1AM: 24 Hours in the Life of 5 live
Jim talks to Dotun while Up All Night is being broadcast
Good evening, or should I say, good morning, it's 1am. My name's Jim and I'm a Senior Broadcast Journalist with Up All Night.
There are a couple of different shift patterns for the UAN team - I'm going to concentrate on the night shift, when the programme actually goes out. When we work nights we arrive into the newsroom at 5pm (having attempted to sleep for a large part of the day). On arrival, we spend the first hour or so looking for stories for the show. Once armed with all sorts of ideas from around the world, there's the handover meeting - when the day editor runs through what's been set up and runs through all the technical aspects of that night's show. The day team then leave and we spend the next couple of hours reshuffling, changing, dropping, adding other stories and guests, and keeping abreast of breaking news.
Up All Night tends to follow the sun around the globe so we can reach guests that are awake when we are. This means that the first few hours of the programme have a lot of stories from the Americas (and anyone elsewhere who we can persuade to stay up late to speak to us). By the time we hit 4am, we're looking at countries like Australia and parts of Asia.
Speaking to people while it's the wee hours here is one of the main challenges at Up All Night - so some of the material is pre-recorded in order to cover news in places that are asleep while we are on air. Recent events in Egypt illustrate the difficulty of getting live guests on the main news story of the day (Egypt is only 2 hours ahead of the UK). Although, having said that, many of the protesters were awake in our time - according to them, it's noisy and hard to sleep through a revolution. So they gave us regular updates and allowed us to give our listeners a real sense of the drama unfolding.
So after getting the skeleton of the programme sorted out it's time for a quick meal break. We might head to the canteen for a liquid egg omelette or other similar culinary delight from the famed BBC canteen. Then it's back at the coal face as that night's output editor sits across any of the recorded interviews that have been set up. We try to keep these to a minimum but sometimes they're unavoidable in a programme that runs from 1am to 5am.
Tonight - I'm output editing so it's also my job to trawl through four hours of cues and briefs to make sure they are ready for broadcast, factually correct and as current as they can be. This can be one of the biggest challenges of an overnight programme. Throughout the day, the network will have already spoken to a lot of the key guests and hoovered up any of the new lines on a given story - so we are left with the big challenge of finding new voices, moving stories on and keeping the news fresh.
Tonight is a great example. 5 live has been focussing on the protests in Egypt through the day. It's important that we bring a new angle to the story - so we decided to shift our focus to demonstrations in Iran and analyse how events in Egypt had inspired people there to get onto the streets. Iran is "asleep" when we are on air and it is obviously a difficult place to speak to real people. So we pre-recorded an interview with an Iranian activist and journalist based in Paris who had spoken to a lot of people in his home country. This allowed us to get some idea of what was happening on the ground - at least as he saw things - and to get some analysis of the ongoing situation. So we're still covering the big story of the day - but looking at it from a different angle.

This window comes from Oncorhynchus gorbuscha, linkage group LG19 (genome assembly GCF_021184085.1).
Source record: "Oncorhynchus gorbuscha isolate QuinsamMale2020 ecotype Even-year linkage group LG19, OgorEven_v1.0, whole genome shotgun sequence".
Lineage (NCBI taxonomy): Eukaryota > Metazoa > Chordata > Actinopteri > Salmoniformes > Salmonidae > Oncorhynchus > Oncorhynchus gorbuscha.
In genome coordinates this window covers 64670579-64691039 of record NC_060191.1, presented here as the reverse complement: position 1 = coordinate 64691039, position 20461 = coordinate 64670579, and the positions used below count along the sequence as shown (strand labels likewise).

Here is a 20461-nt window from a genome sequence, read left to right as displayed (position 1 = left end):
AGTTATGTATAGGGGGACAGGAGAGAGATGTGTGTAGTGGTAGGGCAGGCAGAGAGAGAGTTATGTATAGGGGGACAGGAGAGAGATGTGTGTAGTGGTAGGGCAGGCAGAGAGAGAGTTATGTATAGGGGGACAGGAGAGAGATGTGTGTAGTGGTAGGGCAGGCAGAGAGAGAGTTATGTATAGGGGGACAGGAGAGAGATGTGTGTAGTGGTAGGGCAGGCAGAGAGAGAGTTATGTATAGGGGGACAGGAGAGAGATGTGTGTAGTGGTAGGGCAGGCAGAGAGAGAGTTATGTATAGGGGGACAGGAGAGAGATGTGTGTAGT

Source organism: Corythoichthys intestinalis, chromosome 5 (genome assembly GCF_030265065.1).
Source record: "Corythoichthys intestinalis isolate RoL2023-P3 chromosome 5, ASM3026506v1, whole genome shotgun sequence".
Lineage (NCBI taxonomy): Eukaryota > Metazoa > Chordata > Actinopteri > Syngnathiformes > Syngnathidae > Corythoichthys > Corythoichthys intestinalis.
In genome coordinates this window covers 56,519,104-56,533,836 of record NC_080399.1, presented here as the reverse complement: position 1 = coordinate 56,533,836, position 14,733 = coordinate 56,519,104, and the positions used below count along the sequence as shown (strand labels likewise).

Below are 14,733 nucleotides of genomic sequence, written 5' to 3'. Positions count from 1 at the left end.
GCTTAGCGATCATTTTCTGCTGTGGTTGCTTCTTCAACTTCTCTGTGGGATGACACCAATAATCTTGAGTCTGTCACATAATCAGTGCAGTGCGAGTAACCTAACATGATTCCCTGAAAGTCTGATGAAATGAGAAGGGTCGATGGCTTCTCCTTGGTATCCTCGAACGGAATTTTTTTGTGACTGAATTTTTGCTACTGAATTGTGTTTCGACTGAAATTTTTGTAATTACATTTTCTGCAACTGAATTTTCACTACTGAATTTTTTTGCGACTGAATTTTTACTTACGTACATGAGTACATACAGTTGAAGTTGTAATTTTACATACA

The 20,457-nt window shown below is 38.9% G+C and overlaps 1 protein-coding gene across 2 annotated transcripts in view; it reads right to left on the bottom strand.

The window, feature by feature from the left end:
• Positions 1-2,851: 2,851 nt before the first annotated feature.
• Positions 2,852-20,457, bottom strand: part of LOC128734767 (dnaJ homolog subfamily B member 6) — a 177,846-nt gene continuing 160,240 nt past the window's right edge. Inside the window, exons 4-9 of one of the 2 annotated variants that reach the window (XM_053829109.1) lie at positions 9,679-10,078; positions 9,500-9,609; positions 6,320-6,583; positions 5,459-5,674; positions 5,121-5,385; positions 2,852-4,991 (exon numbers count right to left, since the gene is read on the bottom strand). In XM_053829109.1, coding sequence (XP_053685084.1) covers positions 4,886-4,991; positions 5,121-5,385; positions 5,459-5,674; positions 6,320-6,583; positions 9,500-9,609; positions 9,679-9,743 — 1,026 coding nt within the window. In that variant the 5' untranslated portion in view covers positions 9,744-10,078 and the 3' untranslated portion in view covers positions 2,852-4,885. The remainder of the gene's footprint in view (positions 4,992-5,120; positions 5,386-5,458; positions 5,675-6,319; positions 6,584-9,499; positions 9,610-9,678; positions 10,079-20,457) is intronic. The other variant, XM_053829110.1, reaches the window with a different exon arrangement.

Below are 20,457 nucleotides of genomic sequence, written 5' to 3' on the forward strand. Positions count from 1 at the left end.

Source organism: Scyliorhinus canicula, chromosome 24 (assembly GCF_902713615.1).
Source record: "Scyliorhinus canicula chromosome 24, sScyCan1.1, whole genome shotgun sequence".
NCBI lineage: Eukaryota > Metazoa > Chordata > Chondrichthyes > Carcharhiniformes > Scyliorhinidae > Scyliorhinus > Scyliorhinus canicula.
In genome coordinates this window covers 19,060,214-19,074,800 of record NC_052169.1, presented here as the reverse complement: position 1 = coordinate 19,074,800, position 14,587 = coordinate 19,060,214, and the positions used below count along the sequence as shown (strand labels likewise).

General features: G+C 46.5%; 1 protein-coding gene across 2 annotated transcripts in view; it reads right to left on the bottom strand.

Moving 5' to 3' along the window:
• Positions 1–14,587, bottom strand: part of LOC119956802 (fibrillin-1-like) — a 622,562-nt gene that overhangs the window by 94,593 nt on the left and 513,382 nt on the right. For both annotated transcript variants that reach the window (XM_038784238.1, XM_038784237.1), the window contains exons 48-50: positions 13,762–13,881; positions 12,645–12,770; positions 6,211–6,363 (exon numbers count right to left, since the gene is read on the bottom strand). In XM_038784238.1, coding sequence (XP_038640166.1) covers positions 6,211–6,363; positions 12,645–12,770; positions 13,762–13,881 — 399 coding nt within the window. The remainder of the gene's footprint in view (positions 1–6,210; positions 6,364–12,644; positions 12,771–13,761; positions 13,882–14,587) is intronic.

Our programme isn't just straight news - we have a number of fixed points and features throughout the night. We talk books, get the latest archaeology news, debunk some science myths and discuss films.
My favourite feature is the world football phone-in and also one of our most popular items. For me this makes working a Friday night slightly more bearable. It always amazes me how many people are awake and willing to come on national radio at 3am when there's a topic they care about. The phone-in works because it isn't a soap box for angry football fans, it's about learning about players and teams across the world and relies on our contributors awe-inspiring knowledge and a bit of banter between Dotun and our experts. I know others working on the programme enjoy different phone-ins more because of their passion for film, books or science.
Speaking of science - there's also the phone in with Dr Karl and the Naked Scientist.This attracts some of the most bizzare questions for our good doctors to tackle. Have you ever wondered why a fly doesn't cook if it flies into your microwave? Or why sheep don't shrink in the rain? Nor have I, but a listener did and posed this teaser to Doctor Karl. This feature works because of it's surreal, off-the-wall nature and Rhod's relationship with Karl. But why does he call him Doctor Rhod? I have never understood that but maybe some things are best left unanswered.
Clearly working at night isn't ideal. Living with permanent jet lag can be somewhat tiring, but when you consider what we put together on a limited budget, at a time when most regular contributors are tucked up in bed, there is a lot of satisfaction and fun to be had on Up All Night. In reality all you need to do is drink plenty of coffee and remember there are lots of people willing to join in if you interest them and provoke thought - even in the middle of the night.
Insomniacs of the world unite at Up All Night!
Check out the time-lapse video of the 5 live newsroom
Jim Connolly is a senior broadcast journalist with 5 live.